Her reasons for wanting a bitch? They're more maternal than dogs (well... yes; but no at the same time. When my little bitch littered and refused to have anything to do with the pups, their father stepped in and alerted us when they were hungry, cleaned up after them, stimulated their bowels... he was brilliant with them, and he continued to adore the two we kept - all of whom were dogs - until the day he died), they're more obedient (erm...?), they learn commands more quickly (even my friend - who prefers bitches, herself - says that dogs will do their utmost to please their owner, whilst bitches are more prone to doing what they feel like, in her experience. And she's a qualified dog trainer who works with rehabilitating "problem" dogs, so... I figure she knows her stuff), and they're easier to house-train (my current dog figured out his commands and house training several months before his sister did...).

My complete dog didn't wander at all, incidentally. He obviously did the deed with my little bitch, but... no idea when/how, though, to this day!). He also obeyed me far better than my little bitch ever did (and I trained both - even when I was 3 years old, my little bitch would obey me and no one else!) and would walk to my heel without a lead no matter where we were. When my DD was born, with sleep aponea, I swear he saved her life more than a few times, because he'd nudge her seconds before her breathing monitor's alarm would sound (it still went off, but she'd started breathing again just before it did). He slept on the end of my bed with his head hanging over into her cot, every night. He genuinely adored her. If my little bitch had still been alive... she'd have hidden herself away.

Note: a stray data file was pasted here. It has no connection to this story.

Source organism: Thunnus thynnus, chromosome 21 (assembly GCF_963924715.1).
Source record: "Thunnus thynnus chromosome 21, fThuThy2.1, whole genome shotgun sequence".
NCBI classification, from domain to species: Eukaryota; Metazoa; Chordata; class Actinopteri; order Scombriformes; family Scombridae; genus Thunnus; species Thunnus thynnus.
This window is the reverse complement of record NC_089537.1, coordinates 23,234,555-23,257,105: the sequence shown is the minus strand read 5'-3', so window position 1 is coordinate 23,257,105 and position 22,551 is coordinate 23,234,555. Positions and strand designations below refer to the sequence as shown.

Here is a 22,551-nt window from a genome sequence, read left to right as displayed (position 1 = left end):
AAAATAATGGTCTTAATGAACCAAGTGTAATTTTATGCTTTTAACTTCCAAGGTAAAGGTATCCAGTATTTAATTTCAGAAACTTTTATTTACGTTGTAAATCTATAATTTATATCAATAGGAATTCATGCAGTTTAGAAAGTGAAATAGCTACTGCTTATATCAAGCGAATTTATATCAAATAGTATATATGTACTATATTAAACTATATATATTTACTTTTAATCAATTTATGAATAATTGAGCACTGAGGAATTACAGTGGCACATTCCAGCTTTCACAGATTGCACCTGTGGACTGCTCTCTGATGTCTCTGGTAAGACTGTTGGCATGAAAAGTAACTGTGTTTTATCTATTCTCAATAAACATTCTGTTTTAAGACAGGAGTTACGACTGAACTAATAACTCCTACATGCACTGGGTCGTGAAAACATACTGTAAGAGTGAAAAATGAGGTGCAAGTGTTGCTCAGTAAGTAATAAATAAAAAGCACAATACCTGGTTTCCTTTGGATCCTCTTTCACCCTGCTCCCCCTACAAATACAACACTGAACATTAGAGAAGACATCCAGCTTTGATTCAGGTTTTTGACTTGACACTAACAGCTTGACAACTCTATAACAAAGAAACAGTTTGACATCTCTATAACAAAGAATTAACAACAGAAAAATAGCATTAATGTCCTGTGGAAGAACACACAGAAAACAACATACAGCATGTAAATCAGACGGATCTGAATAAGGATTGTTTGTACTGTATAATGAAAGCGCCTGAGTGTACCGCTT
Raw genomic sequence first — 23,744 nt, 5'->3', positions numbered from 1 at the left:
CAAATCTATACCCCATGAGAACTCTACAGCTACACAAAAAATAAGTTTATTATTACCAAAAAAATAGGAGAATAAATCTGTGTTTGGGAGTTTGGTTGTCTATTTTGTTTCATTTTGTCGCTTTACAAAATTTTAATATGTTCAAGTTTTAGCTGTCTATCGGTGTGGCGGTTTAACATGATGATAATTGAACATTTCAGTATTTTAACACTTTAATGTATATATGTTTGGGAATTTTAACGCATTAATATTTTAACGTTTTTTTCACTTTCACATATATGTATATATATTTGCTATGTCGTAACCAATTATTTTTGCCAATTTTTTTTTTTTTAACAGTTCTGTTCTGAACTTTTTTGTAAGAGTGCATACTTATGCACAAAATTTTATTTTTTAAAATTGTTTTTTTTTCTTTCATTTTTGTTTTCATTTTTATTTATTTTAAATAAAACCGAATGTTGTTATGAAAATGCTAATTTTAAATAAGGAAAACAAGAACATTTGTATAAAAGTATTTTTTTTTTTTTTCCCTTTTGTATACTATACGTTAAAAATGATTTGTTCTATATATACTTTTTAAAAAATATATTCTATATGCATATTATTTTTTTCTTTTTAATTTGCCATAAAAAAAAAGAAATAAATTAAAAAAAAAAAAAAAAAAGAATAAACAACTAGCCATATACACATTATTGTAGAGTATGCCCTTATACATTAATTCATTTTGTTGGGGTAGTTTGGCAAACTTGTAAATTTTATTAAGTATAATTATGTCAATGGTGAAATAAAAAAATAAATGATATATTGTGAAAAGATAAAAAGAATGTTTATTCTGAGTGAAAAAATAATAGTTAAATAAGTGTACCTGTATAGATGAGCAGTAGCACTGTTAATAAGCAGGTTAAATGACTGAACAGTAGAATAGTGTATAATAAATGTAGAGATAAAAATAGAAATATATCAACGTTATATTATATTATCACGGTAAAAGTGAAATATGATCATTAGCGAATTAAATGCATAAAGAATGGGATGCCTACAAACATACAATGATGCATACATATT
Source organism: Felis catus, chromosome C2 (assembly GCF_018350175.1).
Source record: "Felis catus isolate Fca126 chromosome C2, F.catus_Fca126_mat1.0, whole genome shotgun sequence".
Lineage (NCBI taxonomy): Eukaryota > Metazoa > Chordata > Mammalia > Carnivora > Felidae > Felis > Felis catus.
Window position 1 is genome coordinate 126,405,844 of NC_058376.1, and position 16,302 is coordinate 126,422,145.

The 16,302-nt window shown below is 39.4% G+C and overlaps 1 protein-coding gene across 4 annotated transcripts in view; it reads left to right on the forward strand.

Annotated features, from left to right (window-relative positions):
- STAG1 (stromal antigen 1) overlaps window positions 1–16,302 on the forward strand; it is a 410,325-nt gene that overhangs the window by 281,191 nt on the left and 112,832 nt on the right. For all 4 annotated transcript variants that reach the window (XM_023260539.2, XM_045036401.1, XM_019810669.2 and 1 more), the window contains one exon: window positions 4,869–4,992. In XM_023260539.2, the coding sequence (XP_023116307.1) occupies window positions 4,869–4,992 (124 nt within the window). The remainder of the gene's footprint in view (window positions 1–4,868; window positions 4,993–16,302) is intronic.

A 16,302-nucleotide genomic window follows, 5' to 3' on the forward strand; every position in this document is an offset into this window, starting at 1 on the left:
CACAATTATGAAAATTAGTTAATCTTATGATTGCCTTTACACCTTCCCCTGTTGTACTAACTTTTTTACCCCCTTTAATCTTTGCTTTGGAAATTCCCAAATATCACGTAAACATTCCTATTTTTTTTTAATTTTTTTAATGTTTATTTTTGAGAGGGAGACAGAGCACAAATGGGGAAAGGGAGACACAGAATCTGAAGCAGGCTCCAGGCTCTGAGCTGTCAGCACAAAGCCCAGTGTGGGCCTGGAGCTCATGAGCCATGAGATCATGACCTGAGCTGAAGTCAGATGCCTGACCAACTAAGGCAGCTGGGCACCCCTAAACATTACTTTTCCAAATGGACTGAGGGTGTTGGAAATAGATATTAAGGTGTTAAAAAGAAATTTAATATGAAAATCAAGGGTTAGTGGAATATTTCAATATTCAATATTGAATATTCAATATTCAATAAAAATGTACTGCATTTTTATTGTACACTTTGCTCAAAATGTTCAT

So no, bitches aren't always better than dogs... it literally depends on the individual personality. But bitches are prone to horrible things that, whilst they also get mammary lumps (my current dog has had to have one removed - but that was just fatty tissue, thank goodness!), dogs tend not to be. Affection depends very much on the bond between the animal itself and the owner.

Good luck with whichever you decide to give a home too, though, and may it live a long, happy and healthy life.